Flow of Funds Accounts – Government

Flow of Funds Accounts – Governments

The third economic entity that is included after households and firms in the Flow of Funds accounts or the Financial Accounts of the United States is the government.

Federal, State and local governments earn their revenue by taxing income generated by firms and individuals. They spend on defence, infrastructure, education, healthcare and many other expenditures. An excess of revenue over expenditure is called a budget surplus and an excess of expenditure over revenue is called a budget deficit.

The higher the budget deficits the higher the borrowings (uses of funds) by government. If the government borrowings start increasing to high levels they are known to “crowd out” private borrowings, which are borrowings from firms and households.

The factors that affect government borrowings (uses) are – taxes, recessions, wars and many others.

Lets briefly discuss taxes and recessions as they are mainly relevant for our context (monetary policy determination).

In recessions the government budget runs in a deficit since economic activity is reduced therefore tax revenues reduce. In order to boost the GDP governments start to spend more. As we have seen one of the components of GDP is government expenditure along with consumption, investment expenditure by firms and net exports.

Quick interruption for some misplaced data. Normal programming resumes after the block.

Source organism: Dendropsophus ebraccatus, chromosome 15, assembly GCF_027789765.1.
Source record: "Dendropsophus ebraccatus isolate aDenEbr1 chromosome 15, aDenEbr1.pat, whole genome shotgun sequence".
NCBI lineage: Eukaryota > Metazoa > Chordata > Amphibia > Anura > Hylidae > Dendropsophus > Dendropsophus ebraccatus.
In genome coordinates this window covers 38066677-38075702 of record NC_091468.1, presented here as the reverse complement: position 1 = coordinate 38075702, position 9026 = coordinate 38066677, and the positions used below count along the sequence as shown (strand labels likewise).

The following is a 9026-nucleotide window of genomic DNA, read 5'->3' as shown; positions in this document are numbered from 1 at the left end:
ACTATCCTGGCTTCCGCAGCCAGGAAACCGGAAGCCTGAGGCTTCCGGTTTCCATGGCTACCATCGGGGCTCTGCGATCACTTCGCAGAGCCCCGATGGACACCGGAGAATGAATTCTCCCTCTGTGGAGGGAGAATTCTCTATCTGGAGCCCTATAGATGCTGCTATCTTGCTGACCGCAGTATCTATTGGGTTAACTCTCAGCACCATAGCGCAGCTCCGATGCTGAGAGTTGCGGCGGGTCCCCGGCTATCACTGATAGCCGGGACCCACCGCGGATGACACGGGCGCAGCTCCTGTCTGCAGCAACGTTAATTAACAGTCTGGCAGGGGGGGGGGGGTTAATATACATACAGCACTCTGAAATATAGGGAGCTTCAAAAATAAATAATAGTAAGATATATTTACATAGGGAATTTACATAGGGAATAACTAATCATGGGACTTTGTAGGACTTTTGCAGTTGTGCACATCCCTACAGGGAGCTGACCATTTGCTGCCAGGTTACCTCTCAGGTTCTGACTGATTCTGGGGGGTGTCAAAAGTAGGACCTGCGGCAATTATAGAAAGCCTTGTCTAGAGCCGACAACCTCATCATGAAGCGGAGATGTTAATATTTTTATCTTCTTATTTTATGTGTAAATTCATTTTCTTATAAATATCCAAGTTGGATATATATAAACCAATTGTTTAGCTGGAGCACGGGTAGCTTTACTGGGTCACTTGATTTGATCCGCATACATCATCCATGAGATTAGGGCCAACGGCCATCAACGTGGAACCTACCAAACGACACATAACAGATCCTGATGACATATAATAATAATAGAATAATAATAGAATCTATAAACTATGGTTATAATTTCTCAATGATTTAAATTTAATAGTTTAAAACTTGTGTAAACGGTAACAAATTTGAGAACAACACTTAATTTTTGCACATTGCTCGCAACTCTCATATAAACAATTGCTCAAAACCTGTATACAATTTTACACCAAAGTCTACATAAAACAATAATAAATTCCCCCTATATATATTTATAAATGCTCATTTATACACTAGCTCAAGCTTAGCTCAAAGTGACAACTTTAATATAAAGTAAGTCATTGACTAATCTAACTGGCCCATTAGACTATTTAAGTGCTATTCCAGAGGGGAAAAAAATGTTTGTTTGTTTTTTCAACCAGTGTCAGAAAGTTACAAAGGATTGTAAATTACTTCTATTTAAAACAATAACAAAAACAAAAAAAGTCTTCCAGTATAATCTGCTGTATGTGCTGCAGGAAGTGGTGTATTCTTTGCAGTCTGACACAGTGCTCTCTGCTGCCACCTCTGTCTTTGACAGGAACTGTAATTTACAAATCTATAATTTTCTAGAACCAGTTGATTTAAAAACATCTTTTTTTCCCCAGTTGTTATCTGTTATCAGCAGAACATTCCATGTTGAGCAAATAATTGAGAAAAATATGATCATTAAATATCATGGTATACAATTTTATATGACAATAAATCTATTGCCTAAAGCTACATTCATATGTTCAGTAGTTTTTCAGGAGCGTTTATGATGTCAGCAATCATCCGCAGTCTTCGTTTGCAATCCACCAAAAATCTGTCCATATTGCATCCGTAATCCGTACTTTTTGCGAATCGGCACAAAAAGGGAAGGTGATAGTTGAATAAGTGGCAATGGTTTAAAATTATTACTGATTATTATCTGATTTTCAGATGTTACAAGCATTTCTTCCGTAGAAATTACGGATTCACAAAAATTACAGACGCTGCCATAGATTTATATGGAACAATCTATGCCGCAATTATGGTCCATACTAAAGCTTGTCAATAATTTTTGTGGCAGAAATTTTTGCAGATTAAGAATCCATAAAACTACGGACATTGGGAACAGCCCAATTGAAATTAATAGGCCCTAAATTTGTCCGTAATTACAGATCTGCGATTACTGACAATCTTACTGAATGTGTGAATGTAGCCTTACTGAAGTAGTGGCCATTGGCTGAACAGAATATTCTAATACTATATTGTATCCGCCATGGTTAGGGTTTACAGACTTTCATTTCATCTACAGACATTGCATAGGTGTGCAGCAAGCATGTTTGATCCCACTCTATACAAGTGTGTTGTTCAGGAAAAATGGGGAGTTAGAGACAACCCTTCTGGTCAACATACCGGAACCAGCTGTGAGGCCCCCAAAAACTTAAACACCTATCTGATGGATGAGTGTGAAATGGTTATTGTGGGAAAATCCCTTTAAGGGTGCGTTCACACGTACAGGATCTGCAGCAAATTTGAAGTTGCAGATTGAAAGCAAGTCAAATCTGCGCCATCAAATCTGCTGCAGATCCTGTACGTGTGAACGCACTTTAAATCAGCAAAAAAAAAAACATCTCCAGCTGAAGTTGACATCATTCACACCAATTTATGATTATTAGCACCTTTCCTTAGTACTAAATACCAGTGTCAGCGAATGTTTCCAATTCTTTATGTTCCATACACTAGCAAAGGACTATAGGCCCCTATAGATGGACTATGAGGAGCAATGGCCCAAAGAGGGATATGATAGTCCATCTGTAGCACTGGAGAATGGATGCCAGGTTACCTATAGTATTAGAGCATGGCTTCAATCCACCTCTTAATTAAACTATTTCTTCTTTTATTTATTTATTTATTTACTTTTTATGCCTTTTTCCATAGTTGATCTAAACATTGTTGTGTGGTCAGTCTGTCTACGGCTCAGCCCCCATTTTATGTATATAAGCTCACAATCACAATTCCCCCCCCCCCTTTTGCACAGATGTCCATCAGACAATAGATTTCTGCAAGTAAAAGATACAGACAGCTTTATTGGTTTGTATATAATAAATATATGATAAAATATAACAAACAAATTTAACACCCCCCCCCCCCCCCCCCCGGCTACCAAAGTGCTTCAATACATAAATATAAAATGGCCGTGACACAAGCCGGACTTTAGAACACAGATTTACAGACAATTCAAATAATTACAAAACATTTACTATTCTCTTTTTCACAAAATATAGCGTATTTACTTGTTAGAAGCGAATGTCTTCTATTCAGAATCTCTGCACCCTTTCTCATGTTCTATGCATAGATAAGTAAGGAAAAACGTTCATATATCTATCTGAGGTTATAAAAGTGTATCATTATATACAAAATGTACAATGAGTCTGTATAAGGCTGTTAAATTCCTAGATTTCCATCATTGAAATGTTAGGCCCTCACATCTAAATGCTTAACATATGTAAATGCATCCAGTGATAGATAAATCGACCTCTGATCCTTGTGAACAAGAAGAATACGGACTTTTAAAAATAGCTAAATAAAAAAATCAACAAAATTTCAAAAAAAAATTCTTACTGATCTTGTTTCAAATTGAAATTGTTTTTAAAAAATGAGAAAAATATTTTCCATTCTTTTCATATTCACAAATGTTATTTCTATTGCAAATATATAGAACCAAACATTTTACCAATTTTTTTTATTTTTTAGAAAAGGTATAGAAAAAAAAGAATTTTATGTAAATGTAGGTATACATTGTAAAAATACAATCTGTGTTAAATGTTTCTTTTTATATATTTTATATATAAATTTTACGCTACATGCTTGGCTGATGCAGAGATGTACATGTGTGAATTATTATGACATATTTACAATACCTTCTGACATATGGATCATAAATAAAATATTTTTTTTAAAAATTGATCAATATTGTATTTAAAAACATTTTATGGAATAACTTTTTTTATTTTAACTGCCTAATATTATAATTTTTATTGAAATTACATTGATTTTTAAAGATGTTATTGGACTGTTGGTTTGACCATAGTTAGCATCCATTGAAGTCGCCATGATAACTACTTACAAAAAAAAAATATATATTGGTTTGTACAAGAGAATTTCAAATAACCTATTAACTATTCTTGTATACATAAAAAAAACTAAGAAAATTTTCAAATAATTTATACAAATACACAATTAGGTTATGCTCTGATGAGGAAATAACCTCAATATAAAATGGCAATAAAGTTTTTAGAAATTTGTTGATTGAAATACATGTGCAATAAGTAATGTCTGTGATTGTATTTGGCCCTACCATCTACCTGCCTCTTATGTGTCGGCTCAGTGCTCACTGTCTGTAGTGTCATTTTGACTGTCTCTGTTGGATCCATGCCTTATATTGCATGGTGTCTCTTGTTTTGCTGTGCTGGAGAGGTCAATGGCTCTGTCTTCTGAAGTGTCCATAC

Therefore to boost growth the government starts to take up more projects creating employment to reduce unemployment insurance. As expenditures start to exceed revenues, the deficit increases and the government needs to borrow to finance these deficits. This increase the demand for funds which in turn shifts the demand curve to the right putting pressure on interest rates.

Sometimes politicians reduce taxes to win popularity. Tax cuts such as the famous Regan cuts of 1981 resulted in reduced tax revenue, and an increase in government deficit ever since in the US.

Next we look at foreign funds flows that cause a shift in interest rates as well as exchange rates. This is key to understand the connections between the economic entities, economic factors, interest rates and exchange rates.


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